| For Flacks'
essay, "Reflections on Strategy in a Dark Time," click here.
An Electoral Strategy
Near the outset of his interesting "Reflections," Richard Flacks notes: "Left-wing activists have . . . organized defiance to institutional authority, taken to the streets, boycotted, struck, sat-in -- as much as, perhaps more than, they have used the ballot." That is certainly an understatement. The 60s generated a grand and well deserved disillusionment with a government (and a Democratic Party) that claimed to be creating a Great Society even as it dropped more tonnage on a poor third world country than was dropped on the entire Axis in all of World War II. It is little wonder that many activists (myself included) turned our backs on electoral politics, some never to return. For this reason and others, the left today has less experience in electoral work than it ought to have, and this is crippling in many ways. I saw the effects first-hand when I ran for Congress. Among our campaign volunteers the talent and commitment were extraordinary, but not the experience. And this situation is unlikely to change unless the left can find an electoral enterprise that engages it deeply. For this purpose the very occasional progressive Democratic candidate simply won't do, because, even in the case of a victory, that candidate's progressive impulses are smothered by the Democratic Party. And in the event of a defeat, nothing has been built by the effort except perhaps a following for a decent individual, at best, or a deepened despair, at worst. In contrast, a progressive party provides an enduring project that can grow, develop, and learn from experience.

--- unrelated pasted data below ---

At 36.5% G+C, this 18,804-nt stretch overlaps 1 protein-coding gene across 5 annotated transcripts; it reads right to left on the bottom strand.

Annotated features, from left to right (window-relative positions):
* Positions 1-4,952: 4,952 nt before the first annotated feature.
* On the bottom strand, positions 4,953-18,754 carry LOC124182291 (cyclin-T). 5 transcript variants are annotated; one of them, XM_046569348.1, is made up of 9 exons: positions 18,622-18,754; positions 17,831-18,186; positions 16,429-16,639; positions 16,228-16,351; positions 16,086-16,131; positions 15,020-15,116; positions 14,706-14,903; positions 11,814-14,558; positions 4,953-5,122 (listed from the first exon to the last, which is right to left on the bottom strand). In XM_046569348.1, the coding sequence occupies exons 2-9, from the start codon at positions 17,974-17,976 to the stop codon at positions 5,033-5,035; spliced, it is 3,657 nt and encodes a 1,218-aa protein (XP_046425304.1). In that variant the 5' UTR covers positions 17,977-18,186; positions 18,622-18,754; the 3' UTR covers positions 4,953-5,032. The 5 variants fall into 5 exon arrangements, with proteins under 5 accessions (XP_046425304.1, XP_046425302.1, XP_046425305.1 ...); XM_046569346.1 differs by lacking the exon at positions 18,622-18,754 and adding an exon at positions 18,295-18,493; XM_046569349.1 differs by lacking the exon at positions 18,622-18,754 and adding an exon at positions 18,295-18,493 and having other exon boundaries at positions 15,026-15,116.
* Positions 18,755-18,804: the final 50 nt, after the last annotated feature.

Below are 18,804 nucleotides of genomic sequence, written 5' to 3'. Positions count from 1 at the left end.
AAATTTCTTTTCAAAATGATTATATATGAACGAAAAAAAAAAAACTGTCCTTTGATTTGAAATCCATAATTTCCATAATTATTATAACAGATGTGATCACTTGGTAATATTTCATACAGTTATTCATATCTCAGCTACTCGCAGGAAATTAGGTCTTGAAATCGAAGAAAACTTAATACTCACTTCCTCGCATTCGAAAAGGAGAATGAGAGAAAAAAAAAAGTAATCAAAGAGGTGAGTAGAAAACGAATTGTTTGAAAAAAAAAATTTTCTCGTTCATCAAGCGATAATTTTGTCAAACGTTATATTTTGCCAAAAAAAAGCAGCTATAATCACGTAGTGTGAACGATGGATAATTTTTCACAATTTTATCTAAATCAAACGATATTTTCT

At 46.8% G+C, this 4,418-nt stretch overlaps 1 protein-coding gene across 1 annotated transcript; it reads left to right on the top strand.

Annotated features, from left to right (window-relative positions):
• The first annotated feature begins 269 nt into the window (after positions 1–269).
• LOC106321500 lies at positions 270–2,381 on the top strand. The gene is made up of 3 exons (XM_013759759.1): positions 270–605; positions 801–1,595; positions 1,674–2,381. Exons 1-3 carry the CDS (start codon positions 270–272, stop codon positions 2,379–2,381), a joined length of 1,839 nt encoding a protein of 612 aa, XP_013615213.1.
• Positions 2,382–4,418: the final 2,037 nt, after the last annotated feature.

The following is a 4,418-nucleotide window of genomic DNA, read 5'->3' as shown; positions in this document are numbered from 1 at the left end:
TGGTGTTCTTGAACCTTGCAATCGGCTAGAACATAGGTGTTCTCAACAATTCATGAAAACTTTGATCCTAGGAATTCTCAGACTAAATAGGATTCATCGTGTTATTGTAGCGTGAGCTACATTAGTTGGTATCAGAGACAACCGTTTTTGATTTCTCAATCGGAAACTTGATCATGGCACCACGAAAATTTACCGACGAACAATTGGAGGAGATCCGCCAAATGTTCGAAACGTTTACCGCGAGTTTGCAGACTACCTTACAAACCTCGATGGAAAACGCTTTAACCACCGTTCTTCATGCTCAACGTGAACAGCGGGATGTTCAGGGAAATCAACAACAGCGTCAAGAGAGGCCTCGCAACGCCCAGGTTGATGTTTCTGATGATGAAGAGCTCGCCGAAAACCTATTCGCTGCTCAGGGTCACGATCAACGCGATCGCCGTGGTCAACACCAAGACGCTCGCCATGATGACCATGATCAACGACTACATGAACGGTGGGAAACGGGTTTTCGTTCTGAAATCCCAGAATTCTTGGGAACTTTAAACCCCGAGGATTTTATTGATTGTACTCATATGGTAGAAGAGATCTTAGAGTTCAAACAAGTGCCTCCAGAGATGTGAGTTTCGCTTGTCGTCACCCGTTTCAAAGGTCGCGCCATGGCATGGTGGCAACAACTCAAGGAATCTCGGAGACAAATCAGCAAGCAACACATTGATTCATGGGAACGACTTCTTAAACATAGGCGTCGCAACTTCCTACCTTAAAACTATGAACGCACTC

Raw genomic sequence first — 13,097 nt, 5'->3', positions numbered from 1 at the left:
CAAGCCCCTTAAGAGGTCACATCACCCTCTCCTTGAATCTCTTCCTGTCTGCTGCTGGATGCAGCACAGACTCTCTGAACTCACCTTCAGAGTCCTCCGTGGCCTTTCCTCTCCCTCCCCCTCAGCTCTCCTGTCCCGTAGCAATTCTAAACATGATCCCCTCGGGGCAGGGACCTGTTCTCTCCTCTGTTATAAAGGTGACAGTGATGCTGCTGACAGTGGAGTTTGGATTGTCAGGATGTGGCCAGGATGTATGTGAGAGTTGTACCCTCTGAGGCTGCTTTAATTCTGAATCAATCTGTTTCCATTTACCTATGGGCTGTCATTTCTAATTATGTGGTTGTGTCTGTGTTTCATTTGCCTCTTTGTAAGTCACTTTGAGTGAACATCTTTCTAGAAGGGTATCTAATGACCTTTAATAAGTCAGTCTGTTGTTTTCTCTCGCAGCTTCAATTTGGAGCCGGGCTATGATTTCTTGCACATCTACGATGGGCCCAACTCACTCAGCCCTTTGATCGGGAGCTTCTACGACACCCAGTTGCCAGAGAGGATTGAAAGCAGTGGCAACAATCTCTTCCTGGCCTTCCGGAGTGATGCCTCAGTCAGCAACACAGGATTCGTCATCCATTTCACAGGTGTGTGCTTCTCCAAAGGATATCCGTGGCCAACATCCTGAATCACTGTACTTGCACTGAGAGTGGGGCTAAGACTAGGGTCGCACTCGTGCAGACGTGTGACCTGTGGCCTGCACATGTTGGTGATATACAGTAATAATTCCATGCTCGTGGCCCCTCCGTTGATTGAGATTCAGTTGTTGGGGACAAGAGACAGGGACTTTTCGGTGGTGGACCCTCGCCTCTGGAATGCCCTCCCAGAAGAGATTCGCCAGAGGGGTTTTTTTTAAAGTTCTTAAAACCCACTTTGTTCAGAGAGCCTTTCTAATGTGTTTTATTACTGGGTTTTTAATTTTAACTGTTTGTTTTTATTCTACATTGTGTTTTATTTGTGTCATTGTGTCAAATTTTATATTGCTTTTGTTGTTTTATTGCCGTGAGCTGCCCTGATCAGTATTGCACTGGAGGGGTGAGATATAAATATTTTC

That is why it is disconcerting to read Flacks' flat declaration that: "The
100-year old effort to create a left party is over and failed." Even more disturbingly,
despite a brief bow in the direction of the New Party, Flacks seems to implicitly
In addition there is an awful irony that results from the failure to develop
There are other criticisms to be made about Flacks' piece. First, there is
A much more likely way forward is to build a party like the New Party from the bottom up, using people, not money, to win campaigns. Finally, since Flacks' piece deals with the prevailing mood of pessimism on the left, it is worth noting that there is optimism to be found in doing what really counts no matter how difficult. The best way to kick the habits of pessimism that come of vague wishes for "empowerment" is to embark on the road to political power.
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